In Wired magazine’s Living by Numbers issue last summer, Gary Wolf wrote an article on what tracking every facet of our lives might look like. That feature’s play on the cover was what made me buy the issue in the first place, and I got a kick out of his precise record of everything from hours slept to milligrams of caffeine consumed. As he explained the degree to which “numbers are making their way into the smallest crevices of our lives,” I started thinking about my own relationship with personal data and how interesting it would be to have access to all these little statistics of life, from the mundane (how many cups of coffee), to the morose (how many hours spent waiting), to the pleasurable (how many hugs).
Trusting that others would find this equally interesting, Wolf started The Quantified Self, a website that tracks the release of web-based apps devoted to personal data gathering. This is all, of course, nothing new to athletes, who Wolf says are among the pioneers of this emerging culture of self-tracking. The training log has been a mainstay of the athletic world: an obsessive-compulsive’s (read: triathlete’s) best friend. Data made its way into my number-shy heart too, as triathlon revealed to me that everyone can learn to care about things they have no interest in if those things become useful to them. Perhaps this is obvious, but this is how it was for math and numbers when I tied them to activities I love.
This post marks the two-year anniversary of when I started reliably tracking my own athletic data. Maybe it’s more for me than my readers, who come looking for recipe ideas. But since my kitchen has cooled down (and shrunk!) significantly since relocating for a new job, I have other things to share right now. And as any multisport enthusiast can tell you, food and an active lifestyle are not only inextricably linked, but incredibly dependent on one another. (I’ve heard it said that the love of food is one of the chief reasons for getting into triathlon in the first place.)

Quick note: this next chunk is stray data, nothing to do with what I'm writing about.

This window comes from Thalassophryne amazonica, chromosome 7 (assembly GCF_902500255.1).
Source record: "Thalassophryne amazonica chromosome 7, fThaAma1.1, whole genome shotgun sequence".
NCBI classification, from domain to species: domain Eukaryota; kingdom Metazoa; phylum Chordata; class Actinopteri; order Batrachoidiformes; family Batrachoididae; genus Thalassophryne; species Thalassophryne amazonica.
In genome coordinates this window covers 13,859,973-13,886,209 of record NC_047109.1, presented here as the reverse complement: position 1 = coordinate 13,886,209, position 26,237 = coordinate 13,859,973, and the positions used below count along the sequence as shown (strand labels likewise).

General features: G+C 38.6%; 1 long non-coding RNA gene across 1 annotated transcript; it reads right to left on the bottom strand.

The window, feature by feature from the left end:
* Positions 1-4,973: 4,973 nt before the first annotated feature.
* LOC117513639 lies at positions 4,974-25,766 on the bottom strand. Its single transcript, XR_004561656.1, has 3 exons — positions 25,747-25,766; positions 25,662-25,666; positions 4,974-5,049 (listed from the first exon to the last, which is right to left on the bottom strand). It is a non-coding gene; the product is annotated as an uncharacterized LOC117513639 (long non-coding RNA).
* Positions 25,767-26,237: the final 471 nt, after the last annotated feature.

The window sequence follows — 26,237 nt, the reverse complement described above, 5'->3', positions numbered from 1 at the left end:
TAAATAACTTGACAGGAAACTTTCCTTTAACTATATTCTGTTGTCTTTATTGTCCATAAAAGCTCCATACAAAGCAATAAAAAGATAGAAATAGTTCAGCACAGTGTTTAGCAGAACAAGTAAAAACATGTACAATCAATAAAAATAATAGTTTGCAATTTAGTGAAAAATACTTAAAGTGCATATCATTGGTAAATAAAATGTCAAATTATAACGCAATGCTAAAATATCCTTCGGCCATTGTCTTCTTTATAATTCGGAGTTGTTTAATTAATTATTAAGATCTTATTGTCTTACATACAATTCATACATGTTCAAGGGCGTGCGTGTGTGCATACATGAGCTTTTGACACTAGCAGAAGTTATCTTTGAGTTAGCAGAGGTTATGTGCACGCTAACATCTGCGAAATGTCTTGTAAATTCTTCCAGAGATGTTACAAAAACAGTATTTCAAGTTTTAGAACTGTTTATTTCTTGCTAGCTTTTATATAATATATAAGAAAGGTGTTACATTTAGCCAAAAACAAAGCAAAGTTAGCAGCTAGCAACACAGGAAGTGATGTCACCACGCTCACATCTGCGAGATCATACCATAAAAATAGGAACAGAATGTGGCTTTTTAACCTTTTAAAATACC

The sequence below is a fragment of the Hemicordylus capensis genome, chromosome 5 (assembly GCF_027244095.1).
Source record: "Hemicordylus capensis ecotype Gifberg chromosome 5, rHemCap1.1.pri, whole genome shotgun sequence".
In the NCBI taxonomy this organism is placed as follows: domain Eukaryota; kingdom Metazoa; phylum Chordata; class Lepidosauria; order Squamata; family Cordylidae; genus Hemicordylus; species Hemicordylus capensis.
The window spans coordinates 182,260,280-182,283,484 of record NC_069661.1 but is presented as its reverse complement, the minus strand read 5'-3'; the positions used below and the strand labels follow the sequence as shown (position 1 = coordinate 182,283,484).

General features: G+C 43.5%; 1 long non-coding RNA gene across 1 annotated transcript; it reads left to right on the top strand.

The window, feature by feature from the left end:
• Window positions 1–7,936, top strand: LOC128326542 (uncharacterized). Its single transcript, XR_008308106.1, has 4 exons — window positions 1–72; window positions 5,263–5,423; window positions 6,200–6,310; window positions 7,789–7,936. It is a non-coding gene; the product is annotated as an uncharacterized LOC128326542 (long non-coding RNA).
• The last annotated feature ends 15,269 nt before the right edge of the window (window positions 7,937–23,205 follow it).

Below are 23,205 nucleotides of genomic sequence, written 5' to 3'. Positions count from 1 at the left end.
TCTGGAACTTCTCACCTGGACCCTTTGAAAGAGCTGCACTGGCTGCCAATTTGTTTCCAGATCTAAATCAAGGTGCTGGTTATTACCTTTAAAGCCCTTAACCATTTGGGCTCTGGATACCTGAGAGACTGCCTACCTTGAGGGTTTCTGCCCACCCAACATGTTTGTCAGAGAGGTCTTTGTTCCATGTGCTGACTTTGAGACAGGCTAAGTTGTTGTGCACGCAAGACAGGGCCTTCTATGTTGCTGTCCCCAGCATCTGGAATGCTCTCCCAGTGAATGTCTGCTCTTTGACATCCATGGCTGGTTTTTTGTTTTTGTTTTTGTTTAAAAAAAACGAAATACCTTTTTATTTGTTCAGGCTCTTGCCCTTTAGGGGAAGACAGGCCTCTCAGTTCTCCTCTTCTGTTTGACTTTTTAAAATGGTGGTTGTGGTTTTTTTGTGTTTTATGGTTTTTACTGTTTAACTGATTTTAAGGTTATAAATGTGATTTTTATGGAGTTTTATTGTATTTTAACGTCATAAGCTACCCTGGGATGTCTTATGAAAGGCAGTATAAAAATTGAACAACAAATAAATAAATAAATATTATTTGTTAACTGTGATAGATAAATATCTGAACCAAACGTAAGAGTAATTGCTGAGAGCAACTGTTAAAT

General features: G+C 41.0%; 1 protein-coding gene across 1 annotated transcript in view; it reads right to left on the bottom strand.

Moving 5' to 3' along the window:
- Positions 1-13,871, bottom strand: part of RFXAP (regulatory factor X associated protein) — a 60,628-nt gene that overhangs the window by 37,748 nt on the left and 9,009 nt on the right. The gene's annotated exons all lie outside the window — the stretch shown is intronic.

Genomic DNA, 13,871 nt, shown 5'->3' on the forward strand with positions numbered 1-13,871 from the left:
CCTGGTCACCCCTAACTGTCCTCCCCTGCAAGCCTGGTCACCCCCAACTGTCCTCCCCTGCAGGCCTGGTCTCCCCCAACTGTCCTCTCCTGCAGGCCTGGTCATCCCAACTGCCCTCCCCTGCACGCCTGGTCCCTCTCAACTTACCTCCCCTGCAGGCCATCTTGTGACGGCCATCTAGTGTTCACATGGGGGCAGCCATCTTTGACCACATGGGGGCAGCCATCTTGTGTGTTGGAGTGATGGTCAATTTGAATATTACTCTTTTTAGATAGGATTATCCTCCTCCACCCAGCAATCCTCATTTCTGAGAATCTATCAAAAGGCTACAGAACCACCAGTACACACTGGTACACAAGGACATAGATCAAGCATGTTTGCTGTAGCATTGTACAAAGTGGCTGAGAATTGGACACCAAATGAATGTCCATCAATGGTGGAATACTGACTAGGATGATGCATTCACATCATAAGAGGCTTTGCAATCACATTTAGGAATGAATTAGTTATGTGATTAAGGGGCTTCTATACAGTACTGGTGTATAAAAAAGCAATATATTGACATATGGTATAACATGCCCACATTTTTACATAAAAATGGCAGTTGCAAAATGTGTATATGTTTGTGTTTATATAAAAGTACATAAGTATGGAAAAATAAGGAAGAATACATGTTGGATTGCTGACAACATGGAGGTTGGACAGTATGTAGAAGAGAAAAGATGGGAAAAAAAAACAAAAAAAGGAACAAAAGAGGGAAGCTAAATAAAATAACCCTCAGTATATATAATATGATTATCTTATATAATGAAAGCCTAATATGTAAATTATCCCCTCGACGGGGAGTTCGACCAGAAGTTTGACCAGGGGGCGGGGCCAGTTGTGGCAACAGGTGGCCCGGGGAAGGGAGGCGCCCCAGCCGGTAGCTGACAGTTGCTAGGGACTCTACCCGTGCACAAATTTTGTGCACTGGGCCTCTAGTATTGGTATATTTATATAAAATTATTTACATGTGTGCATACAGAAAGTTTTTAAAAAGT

On August 19th 2008, I started keeping track of my training (for my first marathon) on Runner’s World‘s Training Peaks-powered web log. I’d already trained for and raced my first Olympic-distance triathlon in the eight months leading up to that, but I don’t have those training hours recorded anywhere but on papers, long thrown away. On August 19th I became one of those people who goes out for a quick 4.62-miles, and logs 56.2 mile bike rides on the weekend. It was all about precision. Well, to a point: I stopped at just the basic record, forgoing elevation, calorie, mood, and meal trackers for somewhat of a more simplistic approach.
Still, it’s fun to look at the totals today, from the other side of that “can I do a triathlon?” experiment. It’s fun to look at all the memories, journeys, and goals, whether measured in miles, friendships, or bowls of popcorn and glasses of beer.
And so here it is, a probably-not-exact account of how my body kept busy over the last two years, not counting step classes with mom, walking to school or work, yoga, weight training, hikes with friends, snowshoeing with the hubby, or traversing new paths through Syracuse and D.C. No food. No recipes. Just numbers, glorious numbers.
Run: 1366 miles/257 hours
Bike: 2243 miles/168 hours
Swim: 57906 yards/103 hours
Race: 142 miles/17 hours